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Ask any millennial (or member of any prior generation): The last decade in plus-size fashion easily outpaced the previous 20 to 30 years. For a while there, we were moving in a positive direction — but then, something happened.

Maybe it's the return of the early 2000s aesthetic (thank you, Miu Miu), or perhaps it's the re-emergence of the Tumblr girl. For whatever reason, conversation — and action — around body inclusivity has fizzled out. 

Nowhere is that more apparent than the runway: According to Fashion Spot's annual runway diversity report, in spring 2020, 86 curve models walked across all four fashion capitals, but as shows got smaller and brands opted out of fashion week during the pandemic, those numbers plummeted. There are some signs of change on this front, but these stats are a reminder that fashion will always thrive on some level of exclusivity. We hate to admit it out loud, but you have to be rich/white/thin enough to really succeed on some level. The hope (or naïveté) was that as the industry saw the success of brands like Selkie and Good American, they would decide that the potential profits — reports predict that the plus-size fashion industry will be worth $696.7B by 2027 — outweighed the fatphobia. What happened, instead, was that fashion came to a certain point and just… gave up. 

Sure, we have had some representation, from a handful of models like Paloma Elsesser and Precious Lee walking for major European luxury houses and Lizzo ringing up Donatella Versace for custom gowns. But for the most part, fashion remains closed to most fat people. Prevailing theories point to Covid-19 and a lack of interest from fat consumers as the culprits. To the former, we say: Duh, the entire fashion industry took a hit during Covid-19. For the latter, it's a "chicken and the egg" situation — retailers don't sell plus-size clothes (or they don't market clothes above a certain size), plus-size customers don't show interest (or simply don't know to look there), retailers use that as proof that it's not working. It's a repeating pattern, Charlie Brown.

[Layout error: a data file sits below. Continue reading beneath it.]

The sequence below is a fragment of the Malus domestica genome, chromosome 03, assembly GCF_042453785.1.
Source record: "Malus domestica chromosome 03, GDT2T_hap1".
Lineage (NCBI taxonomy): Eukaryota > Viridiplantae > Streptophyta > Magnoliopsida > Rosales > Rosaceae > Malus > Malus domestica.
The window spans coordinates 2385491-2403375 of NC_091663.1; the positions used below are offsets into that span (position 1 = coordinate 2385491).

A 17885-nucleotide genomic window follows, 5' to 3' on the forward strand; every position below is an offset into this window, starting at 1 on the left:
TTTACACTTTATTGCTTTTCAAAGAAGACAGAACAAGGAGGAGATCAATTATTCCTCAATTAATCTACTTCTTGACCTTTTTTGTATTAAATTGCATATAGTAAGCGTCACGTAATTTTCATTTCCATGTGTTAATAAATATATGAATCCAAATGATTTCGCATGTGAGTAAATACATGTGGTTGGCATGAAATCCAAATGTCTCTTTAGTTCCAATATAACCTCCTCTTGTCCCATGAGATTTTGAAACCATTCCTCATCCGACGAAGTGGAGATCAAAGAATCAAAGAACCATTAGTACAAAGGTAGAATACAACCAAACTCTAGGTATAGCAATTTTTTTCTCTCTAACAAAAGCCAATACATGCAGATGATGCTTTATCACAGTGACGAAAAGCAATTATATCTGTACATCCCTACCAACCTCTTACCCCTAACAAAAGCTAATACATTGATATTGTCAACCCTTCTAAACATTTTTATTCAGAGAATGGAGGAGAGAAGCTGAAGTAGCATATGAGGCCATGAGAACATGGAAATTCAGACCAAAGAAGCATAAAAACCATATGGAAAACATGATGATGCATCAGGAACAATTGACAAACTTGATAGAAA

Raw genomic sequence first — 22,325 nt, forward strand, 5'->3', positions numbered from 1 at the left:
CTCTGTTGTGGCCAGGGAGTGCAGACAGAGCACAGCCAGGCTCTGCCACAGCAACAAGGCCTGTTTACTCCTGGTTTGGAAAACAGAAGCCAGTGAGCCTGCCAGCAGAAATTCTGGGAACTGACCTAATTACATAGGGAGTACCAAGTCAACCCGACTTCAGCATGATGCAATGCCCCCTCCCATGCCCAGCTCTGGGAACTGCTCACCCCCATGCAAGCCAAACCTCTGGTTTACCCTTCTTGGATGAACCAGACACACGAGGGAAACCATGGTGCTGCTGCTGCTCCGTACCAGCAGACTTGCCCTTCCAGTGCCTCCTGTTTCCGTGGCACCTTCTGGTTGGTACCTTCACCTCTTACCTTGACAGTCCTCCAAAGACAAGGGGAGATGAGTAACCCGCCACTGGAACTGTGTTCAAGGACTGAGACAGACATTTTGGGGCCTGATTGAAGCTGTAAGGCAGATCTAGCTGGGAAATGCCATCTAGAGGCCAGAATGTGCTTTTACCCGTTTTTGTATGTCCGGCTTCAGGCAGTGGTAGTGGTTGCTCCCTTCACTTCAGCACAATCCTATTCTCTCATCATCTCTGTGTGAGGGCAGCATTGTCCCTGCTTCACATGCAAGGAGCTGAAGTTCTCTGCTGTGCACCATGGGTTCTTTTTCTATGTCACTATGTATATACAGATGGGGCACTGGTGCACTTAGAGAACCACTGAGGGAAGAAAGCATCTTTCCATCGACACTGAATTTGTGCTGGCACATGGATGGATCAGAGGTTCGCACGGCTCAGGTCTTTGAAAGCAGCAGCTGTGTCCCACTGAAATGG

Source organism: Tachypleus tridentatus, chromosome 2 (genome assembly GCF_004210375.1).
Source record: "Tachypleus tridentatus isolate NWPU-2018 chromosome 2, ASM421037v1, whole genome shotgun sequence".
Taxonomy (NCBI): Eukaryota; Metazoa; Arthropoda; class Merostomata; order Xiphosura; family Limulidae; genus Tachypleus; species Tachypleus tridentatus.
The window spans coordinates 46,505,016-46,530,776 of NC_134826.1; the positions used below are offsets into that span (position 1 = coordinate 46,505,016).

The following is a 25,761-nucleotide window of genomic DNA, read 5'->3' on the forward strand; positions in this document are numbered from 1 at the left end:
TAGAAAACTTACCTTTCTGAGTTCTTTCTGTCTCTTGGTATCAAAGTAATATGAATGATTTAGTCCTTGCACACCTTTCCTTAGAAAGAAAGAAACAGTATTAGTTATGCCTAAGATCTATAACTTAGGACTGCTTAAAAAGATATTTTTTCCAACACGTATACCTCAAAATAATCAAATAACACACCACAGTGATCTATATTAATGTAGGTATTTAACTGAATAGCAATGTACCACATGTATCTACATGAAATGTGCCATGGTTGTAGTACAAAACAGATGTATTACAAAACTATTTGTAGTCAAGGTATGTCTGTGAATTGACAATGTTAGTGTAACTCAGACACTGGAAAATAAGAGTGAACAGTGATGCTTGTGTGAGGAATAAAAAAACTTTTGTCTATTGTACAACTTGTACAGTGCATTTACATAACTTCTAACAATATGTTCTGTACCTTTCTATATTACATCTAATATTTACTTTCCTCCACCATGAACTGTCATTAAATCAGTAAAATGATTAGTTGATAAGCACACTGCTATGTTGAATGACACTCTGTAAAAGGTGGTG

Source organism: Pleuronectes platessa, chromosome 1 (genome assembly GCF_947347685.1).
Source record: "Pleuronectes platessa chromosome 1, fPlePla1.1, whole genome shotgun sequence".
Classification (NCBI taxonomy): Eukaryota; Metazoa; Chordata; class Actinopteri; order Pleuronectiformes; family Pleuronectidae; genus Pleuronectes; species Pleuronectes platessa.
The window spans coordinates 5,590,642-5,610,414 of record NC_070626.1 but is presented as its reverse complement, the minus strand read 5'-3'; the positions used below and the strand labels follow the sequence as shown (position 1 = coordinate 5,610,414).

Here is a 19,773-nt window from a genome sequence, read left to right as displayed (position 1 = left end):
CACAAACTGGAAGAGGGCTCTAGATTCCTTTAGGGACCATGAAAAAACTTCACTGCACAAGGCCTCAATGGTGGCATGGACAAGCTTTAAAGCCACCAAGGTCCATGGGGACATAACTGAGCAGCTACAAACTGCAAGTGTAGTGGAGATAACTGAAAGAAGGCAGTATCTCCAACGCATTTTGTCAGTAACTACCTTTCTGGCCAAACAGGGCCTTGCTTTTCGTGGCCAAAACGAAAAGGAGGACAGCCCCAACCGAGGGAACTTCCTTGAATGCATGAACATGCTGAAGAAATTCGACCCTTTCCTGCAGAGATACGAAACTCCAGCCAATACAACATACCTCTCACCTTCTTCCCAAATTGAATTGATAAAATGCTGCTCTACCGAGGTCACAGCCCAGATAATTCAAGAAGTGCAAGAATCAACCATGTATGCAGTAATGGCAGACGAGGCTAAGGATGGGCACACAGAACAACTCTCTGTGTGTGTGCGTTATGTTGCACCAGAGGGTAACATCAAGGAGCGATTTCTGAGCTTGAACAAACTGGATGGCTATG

This is where Tiktok comes in.

Social media has always been transformative. In less than a decade, it has effectively democratized the fashion industry. Now, indie designers who didn't have the funds or connections to court traditional gatekeepers can appeal directly to their target audience (if you can go viral, that is). That includes dynamic young women designing for fat bodies.

Sabrina Edelen's Wasil Clothing is, ironically, the kind of bright, playful, avant-garde, whimsical look that would have gotten thousands of re-blogs back in the day. The difference? Wasil is a size-inclusive brand, offering sizes XS-5X as well as customization for larger bodies at no additional cost. 

The young designer identifies as mid-size, and says it was a no-brainer to make clothing in larger sizes: "That's always been my priority and the core [of my business]. It's always going to cater to plus-size clothing primarily."

Edelen is transparent about her journey as an indie designer, a tactic that plays well on Tiktok. (Her videos in the studio rake in thousands of views.) In a November 2021 post shot in the popular "day in the life" format, she shares the process for creating a cloud-print puffer coat, noting that she doesn't yet have a drafting table or a specialty brush to clean her serger (a type of sewing machine) — but that doesn't stop her form creating a stunning "Delia's but make it couture" garment, which is sadly sold out online.

Women designing for fat bodies isn't a new phenomenon. As the digital body positive movement grew legs, we needed the right pants to go over them. Fat bodies finally wanted to be seen, and brands like Zelie for She Jibri and (the now-defunct) Rue107 made clothes we wanted to be seen in. Women — and particularly women of color — saw the value in dressing fat bodies before most major brands did.

These garments and the fat bodies that wore them were a major source of inspiration for designers like Doyeon Yoni Yu of C'Est D, an indie brand that currently offers XXS-6XL.